• Numerous specific details have been set forth herein to provide a thorough understanding of the embodiments. It will be understood by those skilled in the art, however, that the embodiments may be practiced without these specific details. In other instances, well-known operations, components and circuits have not been described in detail so as not to obscure the embodiments. It can be appreciated that the specific structural and functional details disclosed herein may be representative and do not necessarily limit the scope of the embodiments.
  • Although the subject matter has been described in language specific to structural features and/or methodological acts, it is to be understood that the subject matter defined in the appended claims is not necessarily limited to the specific features or acts described above. Rather, the specific features and acts described above are disclosed as example forms of implementing the claims.

Claims (33)

  1. 1. A method, comprising:
    receiving context information from a plurality of providers via a provider application program interface (API);
    aggregating the received context information;
    analyzing the received context information and aggregated context information to generate computed context information; and
    based on the aggregated context information, the computed context information and one or more analysis rules, triggering an action for at least one client of a plurality of clients, wherein communication with the plurality of clients is accomplished via a client API.
  2. 2. The method of claim 1, wherein each of the plurality of clients and each of the plurality of providers is domain-specific.
  3. 3. The method of claim 1, wherein the analysis rules may be customized by the plurality of clients.
  4. 4. The method of claim 1, wherein aggregating the received context information decouples the received context information from its source.
  5. 5. The method of claim 1, wherein the received context information is aggregated based on criteria supplied by the plurality of clients.
  6. 6. The method of claim 1, wherein each of the plurality of providers is one of an environmental sensor, a platform sensor, a physiological sensor and a software source.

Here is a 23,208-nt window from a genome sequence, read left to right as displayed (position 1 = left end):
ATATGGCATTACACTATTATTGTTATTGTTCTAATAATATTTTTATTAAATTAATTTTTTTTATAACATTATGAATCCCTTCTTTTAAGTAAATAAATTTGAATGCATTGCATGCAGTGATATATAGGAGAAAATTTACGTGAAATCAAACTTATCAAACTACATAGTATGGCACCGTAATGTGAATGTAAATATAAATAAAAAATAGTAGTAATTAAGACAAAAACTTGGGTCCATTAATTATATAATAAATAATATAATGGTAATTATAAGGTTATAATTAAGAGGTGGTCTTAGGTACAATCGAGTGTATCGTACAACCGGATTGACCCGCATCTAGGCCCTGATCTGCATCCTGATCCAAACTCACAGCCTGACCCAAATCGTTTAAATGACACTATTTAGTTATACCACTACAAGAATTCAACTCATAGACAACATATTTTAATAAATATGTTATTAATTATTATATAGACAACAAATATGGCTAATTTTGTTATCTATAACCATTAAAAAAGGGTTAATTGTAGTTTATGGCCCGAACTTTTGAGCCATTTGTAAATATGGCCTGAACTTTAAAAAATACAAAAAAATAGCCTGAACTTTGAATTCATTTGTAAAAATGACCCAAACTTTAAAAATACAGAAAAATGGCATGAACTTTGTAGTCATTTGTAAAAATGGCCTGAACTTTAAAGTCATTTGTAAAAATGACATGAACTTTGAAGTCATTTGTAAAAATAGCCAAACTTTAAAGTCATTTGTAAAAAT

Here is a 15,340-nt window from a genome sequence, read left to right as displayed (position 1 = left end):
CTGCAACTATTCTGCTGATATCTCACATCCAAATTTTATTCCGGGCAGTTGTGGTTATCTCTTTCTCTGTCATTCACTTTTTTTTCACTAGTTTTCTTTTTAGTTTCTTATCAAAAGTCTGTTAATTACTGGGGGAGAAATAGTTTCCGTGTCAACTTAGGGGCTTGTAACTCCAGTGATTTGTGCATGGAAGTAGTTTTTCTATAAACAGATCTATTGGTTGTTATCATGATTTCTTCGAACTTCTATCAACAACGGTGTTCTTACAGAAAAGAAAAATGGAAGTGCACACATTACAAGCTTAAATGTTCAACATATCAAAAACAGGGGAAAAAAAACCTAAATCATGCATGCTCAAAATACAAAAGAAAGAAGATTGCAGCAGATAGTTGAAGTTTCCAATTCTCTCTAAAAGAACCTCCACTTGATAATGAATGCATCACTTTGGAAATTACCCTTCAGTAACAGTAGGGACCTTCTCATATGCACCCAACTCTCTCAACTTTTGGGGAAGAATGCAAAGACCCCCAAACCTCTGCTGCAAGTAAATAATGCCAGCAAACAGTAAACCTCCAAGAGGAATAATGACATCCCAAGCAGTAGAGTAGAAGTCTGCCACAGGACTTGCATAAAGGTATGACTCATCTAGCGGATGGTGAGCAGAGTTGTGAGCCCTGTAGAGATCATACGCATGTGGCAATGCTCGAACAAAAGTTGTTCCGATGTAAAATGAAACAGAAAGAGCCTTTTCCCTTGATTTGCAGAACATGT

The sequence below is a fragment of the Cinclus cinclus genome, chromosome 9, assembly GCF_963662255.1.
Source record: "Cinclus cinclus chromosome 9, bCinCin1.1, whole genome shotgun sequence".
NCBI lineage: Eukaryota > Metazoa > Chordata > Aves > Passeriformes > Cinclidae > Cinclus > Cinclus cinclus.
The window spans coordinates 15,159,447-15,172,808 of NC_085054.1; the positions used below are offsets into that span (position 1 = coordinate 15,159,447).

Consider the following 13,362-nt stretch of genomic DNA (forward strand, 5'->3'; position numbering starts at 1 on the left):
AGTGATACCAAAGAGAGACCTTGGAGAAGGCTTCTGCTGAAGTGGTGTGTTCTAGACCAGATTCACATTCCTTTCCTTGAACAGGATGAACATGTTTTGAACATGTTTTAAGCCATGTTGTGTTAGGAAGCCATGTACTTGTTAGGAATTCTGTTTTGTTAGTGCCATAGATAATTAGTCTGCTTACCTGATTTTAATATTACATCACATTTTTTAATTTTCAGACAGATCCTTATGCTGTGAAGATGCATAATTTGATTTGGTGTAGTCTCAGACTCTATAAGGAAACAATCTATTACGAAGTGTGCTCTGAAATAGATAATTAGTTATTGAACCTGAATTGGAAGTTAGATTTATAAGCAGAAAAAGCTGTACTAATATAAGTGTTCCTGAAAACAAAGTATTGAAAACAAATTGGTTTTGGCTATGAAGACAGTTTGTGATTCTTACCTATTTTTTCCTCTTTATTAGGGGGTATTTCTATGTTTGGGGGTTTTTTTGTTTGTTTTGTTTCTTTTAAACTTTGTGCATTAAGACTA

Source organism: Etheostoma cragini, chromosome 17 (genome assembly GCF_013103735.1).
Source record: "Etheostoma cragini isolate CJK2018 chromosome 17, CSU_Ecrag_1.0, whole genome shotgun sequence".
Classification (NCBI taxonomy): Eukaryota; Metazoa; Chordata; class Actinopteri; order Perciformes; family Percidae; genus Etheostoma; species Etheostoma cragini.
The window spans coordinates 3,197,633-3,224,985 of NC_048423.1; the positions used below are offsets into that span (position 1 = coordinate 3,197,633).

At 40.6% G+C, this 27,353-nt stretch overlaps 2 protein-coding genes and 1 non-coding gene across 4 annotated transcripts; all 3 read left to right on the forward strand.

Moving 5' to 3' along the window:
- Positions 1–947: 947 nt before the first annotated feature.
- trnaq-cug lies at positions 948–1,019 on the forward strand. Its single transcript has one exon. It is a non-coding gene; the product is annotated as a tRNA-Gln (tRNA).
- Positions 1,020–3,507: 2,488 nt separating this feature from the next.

7. 7. The method of claim 1, wherein the received context information, the aggregated context information and the computed context information are processed according to a context schema.
  8. 8. The method of claim 7, wherein the context schema comprises a context identifier class, a context item class, a context group class, a context data class and one or more associations between the context identifier class, the context item class, the context group class and the context data class.
  9. 9. The method of claim 1, wherein the plurality of clients may request context information based on a timestamp and a location-stamp.
  10. 10. The method of claim 1, further comprising:
    triggering an action based on one or more control policy rules.
  11. 11. The method of claim 10, wherein the plurality of clients may customize the one or more control policy rules.
  12. 12. A system, comprising:
    an aggregator to receive context information from a plurality of providers via a provider application program interface (API) and wherein the aggregator to aggregate the received context information; and
    an analyzer to analyze the received context information and the aggregated context information to generate computed context information,
    wherein based on the aggregated context information, the computed context information and one or more analysis rules, at least one of the aggregator and the analyzer to trigger an action for at least one client of a plurality of clients, wherein communication with the plurality of clients is accomplished via a client API.
  13. 13. The system of claim 12, wherein each of the plurality of clients and each of the plurality of providers is domain-specific.
  14. 14. The system of claim 12, wherein the analysis rules may be customized by the plurality of clients.
  15. 15. The system of claim 12, wherein aggregating the received context information decouples the received context information from its source.